Staunton, April 15 – A Stalin-era term that was used as part of the Soviet dictator’s campaign against intellectuals and Jews – “kowtowing to the West” – is making a comeback in Putin’s Russia, a sign that in his effort to exacerbate and exploit xenophobia among ordinary Russians, the current Russian dictator may be prepared to cross a similar red line.
That term was central to the anti-cosmopolitan campaign of the final years of Stalin’s life, and a new article by Russian nationalist commentator Anatoly Shirokoborodov sounds as if it were lifted directly from that period (topcor.ru/25086-predatelstvo-rossijskih-jelit-pochemu-mastera-kultury-prisluzhivajut-zapadu.html).
Like his Stalinist predecessors, Shirokoborodov contrasts the healthy and loyal popular masses to an intelligentsia that is running after the West and “betraying” the country and suggests that the latter are getting in the way of the positive alliance between the leader and the people.
Several passages from his latest article suggest just how far this commentator and presumably those in power who think the same way have one. “However strange it may seem,” he writes, “the most mature and calm reaction to the rapidly changing global and local situation can be observed only among the people.”
“In the depth of the popular masses, among ordinary and not always well educated or widely read people, among those from the edges of cities and small settlements are guys whose only path in life began with contract service in the army and who more clearly and intuitively have taken in what is going on.”
What this shows, Shirokoborodov says, is that “the political and worldview maturity of our society owes most not to the influential and political scientists but to the cooks and toilers who have been laughed at and denigrated for the last 30 years.” Fortunately, he continues, “Putin has changed and begun to understand that he is surrounded by enemies and oligarchs.”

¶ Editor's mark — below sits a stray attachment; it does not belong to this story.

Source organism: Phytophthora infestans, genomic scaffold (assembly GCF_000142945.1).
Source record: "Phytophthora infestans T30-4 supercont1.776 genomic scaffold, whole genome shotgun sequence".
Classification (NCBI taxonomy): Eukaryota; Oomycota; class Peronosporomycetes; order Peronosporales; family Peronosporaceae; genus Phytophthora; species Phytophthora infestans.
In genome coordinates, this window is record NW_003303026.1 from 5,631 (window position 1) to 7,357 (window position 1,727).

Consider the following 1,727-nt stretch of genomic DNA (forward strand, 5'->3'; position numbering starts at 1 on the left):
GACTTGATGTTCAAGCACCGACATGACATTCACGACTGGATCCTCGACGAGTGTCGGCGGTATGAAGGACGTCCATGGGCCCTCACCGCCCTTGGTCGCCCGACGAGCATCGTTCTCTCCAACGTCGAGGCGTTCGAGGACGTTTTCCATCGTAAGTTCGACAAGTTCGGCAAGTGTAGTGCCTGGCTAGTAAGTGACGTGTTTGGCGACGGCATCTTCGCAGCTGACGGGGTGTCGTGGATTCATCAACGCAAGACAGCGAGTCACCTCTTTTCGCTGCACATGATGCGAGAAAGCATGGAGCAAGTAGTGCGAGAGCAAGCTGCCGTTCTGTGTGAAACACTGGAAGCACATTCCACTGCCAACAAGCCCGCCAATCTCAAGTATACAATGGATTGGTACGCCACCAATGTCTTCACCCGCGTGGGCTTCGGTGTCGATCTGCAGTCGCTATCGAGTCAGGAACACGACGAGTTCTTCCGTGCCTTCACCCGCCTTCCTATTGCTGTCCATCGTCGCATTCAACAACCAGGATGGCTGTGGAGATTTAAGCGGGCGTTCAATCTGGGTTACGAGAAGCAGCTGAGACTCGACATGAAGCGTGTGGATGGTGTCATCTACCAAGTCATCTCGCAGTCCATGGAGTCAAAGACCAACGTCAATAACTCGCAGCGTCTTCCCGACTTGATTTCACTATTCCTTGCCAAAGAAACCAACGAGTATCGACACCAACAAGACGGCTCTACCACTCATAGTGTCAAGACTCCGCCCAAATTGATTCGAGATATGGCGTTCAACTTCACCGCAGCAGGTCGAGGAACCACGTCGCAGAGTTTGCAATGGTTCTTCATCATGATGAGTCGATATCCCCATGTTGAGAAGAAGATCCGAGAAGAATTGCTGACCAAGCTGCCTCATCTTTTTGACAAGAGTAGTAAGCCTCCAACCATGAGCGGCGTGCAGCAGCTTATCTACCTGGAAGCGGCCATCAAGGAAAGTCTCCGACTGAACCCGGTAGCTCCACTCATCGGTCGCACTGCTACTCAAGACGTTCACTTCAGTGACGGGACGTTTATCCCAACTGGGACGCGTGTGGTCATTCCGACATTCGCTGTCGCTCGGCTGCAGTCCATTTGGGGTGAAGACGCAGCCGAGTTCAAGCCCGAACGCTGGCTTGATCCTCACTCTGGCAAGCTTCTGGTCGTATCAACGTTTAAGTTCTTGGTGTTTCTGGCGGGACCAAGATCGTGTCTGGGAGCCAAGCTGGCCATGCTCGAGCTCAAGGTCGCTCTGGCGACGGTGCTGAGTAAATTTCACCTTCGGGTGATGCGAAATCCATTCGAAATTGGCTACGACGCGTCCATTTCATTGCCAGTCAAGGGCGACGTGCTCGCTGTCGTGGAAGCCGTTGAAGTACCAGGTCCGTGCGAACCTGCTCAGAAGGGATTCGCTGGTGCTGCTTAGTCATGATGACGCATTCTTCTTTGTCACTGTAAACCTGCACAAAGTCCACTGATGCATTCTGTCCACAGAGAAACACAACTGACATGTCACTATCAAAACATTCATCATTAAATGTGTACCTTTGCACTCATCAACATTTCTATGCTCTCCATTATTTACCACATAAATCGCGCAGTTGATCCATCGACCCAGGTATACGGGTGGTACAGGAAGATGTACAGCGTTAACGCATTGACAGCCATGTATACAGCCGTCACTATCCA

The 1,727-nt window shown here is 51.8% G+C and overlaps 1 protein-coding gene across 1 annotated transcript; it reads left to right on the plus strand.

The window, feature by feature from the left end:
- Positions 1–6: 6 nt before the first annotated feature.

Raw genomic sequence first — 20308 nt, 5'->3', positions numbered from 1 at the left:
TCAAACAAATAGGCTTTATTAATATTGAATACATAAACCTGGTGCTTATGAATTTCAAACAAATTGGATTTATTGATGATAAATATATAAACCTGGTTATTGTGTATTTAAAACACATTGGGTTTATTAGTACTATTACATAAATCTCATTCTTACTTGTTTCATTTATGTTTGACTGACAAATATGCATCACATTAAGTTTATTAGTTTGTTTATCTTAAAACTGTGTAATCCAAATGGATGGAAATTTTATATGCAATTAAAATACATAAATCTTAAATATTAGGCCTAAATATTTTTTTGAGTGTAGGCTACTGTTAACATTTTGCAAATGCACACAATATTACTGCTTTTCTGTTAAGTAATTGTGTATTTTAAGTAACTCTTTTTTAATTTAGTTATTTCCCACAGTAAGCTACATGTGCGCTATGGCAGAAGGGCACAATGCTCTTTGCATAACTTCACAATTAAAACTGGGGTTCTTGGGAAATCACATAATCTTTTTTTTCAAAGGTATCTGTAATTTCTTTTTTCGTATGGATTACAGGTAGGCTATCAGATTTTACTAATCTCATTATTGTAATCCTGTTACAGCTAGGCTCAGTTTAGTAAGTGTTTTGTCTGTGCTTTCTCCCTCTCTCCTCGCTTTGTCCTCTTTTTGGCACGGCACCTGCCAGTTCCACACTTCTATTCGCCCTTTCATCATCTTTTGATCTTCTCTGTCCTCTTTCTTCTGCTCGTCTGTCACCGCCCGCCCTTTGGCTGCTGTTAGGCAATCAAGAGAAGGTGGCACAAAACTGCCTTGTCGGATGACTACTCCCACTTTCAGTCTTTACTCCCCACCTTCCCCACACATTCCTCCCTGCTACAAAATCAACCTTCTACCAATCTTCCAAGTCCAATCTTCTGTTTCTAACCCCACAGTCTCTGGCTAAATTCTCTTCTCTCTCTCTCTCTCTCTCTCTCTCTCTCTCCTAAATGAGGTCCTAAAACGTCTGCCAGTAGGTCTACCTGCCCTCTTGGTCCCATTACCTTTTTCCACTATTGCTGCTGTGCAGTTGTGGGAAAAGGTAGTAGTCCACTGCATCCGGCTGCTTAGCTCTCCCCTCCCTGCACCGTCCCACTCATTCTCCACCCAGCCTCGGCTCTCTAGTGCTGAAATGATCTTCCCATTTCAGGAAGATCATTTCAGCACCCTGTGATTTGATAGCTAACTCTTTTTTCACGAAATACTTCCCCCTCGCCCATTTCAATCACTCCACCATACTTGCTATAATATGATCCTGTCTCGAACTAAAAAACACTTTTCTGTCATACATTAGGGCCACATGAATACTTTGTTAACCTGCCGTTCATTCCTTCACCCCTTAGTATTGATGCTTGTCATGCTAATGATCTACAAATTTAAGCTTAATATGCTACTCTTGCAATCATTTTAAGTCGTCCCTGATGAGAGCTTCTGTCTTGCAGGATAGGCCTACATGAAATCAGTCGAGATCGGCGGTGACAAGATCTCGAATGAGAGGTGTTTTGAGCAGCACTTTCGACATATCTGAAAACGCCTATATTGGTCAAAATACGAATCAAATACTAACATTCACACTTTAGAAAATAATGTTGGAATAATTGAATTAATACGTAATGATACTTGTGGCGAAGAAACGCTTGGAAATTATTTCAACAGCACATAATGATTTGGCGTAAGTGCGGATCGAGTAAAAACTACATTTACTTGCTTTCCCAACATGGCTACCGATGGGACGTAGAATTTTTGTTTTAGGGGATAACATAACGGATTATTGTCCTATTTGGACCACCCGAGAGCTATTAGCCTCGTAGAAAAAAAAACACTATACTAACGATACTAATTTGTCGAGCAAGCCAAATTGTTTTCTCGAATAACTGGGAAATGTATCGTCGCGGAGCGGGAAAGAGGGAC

“Some say that the people has been stupefied by government propaganda, infected by chauvinism and kvas patriotism and nostalgia for the USSR,” he says. “Nothing of the sort! Our people once again are filled with skepticism and approach with care to the declarations of politicians and rhetoric of journalists and understand perfectly the society in which they live.”
Tragically, our intelligentsia is not on the side of the toiling masses but rather “on the well-groomed American and European politicians who have turned Ukraine into a hotbed of fascism.” And they have done so too boost themselves above the people whom they “secretly or even overtly hate” because they consider it hopelessly backward.
That leads the intelligentsia to “kowtow before the West.” And it means that the people and the powers in Russia must recognize them as enemies and turn from them once again.
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